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Learning pathways

Students need to connect media studies to other learning areas and to life outside school. When they do, they are more likely to be motivated and engaged.

Programmes (within and across years) will collectively equate to more than the sum of their parts. Nothing will feel isolated or be a dead end.

In years 11–13, students may specialise within media studies or take courses that are broader.

At school

Whether students take media studies for one year or five, it can offer them opportunities to build the critical skills to become informed, discriminating citizens. They learn to ask questions, consider different perspectives, and evaluate their findings. Media studies offers opportunities to critique oral, visual, and written techniques in increasingly complex texts, as well as learning how to use technical equipment effectively.

Media studies helps students make connections to their total programme, in terms of media studies knowledge, media literacy skills, and the development of key competencies. Media studies allows students to apply skills in authentic contexts and it offers a range of worthwhile opportunities so students see that media studies offers them options that are of real relevance.

Beyond school

Beyond years 12 or 13, students might pursue media studies as a discipline by studying broadcast journalism in television, radio, or newspapers; film studies; marketing and advertising; public relations; computer generated image design; webpage design; software development for the video game industry or Internet companies; photography; and animation.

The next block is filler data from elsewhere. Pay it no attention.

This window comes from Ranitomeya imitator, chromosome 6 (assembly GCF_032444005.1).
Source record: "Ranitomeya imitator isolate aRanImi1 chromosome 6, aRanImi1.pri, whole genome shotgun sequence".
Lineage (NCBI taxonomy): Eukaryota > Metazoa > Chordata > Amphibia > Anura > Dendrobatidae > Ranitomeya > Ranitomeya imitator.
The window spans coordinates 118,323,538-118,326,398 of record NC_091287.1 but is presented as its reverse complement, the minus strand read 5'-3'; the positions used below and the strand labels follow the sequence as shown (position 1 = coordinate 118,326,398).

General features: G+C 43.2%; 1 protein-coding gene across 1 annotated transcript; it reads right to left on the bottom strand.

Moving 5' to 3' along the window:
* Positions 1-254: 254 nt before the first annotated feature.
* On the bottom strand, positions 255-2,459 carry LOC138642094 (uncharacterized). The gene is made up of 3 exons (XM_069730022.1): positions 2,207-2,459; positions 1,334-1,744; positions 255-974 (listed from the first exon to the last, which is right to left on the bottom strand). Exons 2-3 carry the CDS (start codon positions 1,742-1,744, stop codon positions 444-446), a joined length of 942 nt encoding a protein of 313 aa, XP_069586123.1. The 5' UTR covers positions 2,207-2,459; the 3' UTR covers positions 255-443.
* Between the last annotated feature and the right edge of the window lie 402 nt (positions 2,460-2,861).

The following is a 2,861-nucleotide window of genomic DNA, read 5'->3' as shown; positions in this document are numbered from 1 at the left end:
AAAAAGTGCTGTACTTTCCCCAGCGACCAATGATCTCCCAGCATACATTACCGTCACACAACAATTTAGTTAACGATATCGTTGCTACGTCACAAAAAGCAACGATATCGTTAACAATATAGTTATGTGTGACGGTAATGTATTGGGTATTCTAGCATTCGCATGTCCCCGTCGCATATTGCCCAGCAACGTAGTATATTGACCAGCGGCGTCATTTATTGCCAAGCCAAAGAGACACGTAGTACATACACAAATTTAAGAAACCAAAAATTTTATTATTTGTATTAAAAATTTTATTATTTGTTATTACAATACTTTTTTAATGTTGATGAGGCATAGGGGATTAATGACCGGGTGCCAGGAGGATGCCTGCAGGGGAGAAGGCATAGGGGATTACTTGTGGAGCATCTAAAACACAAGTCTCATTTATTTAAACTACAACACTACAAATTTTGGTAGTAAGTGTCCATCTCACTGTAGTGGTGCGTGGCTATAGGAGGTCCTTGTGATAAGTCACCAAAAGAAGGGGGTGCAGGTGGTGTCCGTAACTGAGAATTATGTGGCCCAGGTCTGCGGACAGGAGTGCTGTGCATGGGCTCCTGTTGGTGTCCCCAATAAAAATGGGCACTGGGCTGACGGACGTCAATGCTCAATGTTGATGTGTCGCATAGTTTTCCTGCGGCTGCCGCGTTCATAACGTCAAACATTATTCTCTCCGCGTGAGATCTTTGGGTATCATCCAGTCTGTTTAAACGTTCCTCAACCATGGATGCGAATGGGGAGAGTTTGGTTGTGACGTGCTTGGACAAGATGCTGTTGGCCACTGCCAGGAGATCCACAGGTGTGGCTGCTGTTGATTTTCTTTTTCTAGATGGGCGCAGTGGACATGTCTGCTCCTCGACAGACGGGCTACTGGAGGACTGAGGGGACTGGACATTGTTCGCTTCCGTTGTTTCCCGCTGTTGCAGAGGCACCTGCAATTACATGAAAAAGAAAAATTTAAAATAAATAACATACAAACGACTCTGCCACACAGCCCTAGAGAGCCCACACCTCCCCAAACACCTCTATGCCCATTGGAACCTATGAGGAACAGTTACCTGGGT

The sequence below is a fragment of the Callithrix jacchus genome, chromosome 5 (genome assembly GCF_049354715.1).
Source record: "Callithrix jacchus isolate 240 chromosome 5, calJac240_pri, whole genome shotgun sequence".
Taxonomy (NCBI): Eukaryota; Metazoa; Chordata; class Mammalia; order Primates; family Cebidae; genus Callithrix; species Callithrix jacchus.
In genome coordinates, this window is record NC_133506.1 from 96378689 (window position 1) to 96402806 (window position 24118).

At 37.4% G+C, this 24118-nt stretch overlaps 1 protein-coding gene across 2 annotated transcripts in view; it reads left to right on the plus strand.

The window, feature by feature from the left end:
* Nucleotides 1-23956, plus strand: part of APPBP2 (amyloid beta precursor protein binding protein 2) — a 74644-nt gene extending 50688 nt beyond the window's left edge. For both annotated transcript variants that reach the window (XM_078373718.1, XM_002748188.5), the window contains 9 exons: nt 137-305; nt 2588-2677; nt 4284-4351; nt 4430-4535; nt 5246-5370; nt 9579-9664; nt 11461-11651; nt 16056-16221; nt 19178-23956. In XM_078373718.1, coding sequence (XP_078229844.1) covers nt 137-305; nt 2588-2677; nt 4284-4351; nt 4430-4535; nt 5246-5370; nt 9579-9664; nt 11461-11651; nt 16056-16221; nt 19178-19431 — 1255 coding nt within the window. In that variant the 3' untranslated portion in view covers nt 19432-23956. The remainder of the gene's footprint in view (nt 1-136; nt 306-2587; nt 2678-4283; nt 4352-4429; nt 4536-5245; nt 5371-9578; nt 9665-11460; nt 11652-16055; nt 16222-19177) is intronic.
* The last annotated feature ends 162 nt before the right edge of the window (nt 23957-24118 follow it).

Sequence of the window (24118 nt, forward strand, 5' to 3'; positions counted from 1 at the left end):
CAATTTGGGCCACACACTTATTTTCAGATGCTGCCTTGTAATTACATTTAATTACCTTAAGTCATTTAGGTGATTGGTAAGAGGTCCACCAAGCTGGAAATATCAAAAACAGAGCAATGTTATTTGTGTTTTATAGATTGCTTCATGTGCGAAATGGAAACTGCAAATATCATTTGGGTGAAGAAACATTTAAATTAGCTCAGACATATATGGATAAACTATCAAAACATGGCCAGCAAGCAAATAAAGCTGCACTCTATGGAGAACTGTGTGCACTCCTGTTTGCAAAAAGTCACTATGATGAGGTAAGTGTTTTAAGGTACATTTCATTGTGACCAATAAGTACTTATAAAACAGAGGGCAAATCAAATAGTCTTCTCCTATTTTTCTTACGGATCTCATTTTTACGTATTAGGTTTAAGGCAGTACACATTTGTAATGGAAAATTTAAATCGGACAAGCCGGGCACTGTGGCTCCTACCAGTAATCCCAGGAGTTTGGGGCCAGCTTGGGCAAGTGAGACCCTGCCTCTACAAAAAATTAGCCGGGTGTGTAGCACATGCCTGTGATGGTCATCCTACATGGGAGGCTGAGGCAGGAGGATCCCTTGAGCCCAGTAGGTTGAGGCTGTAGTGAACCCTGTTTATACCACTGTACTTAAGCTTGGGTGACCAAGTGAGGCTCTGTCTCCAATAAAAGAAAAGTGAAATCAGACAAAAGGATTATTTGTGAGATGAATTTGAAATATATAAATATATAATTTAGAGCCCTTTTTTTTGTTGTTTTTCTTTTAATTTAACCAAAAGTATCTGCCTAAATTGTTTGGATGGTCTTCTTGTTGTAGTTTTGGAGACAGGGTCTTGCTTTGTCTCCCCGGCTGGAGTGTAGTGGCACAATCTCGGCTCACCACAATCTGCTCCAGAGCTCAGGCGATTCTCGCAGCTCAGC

School-based qualifications in media studies link directly to degrees in broadcast journalism (television, radio, and print). Courses are offered at the New Zealand Broadcasting School at Ara Institute of Canterbury.

Production work, critical skills, media knowledge, and practical skills acquired at school can contribute directly to a portfolio of media work, which is an pre-entry requirement for the broadcasting degree courses.

Learning for life

The rationale for media studies can be found under Why study media studies?

Media studies can be the basis of careers as diverse as journalism, freelance writing for media outlets, teaching, government advisory positions in communications, censorship (for example, the Office of Film and Literature Classification), communications and PR, advertising, radio programming, researching media data, and academic research exploring aspects of the media.

Media studies is a rich area for personal interests and passions, from film production and distribution to advertising journalism or from social networking to the actions of regulatory agencies, such as the Broadcasting Standards Authority.

Even if students do not pursue media studies beyond secondary school, it will continue to inform the way they understand media around them.

Last updated September 21, 2020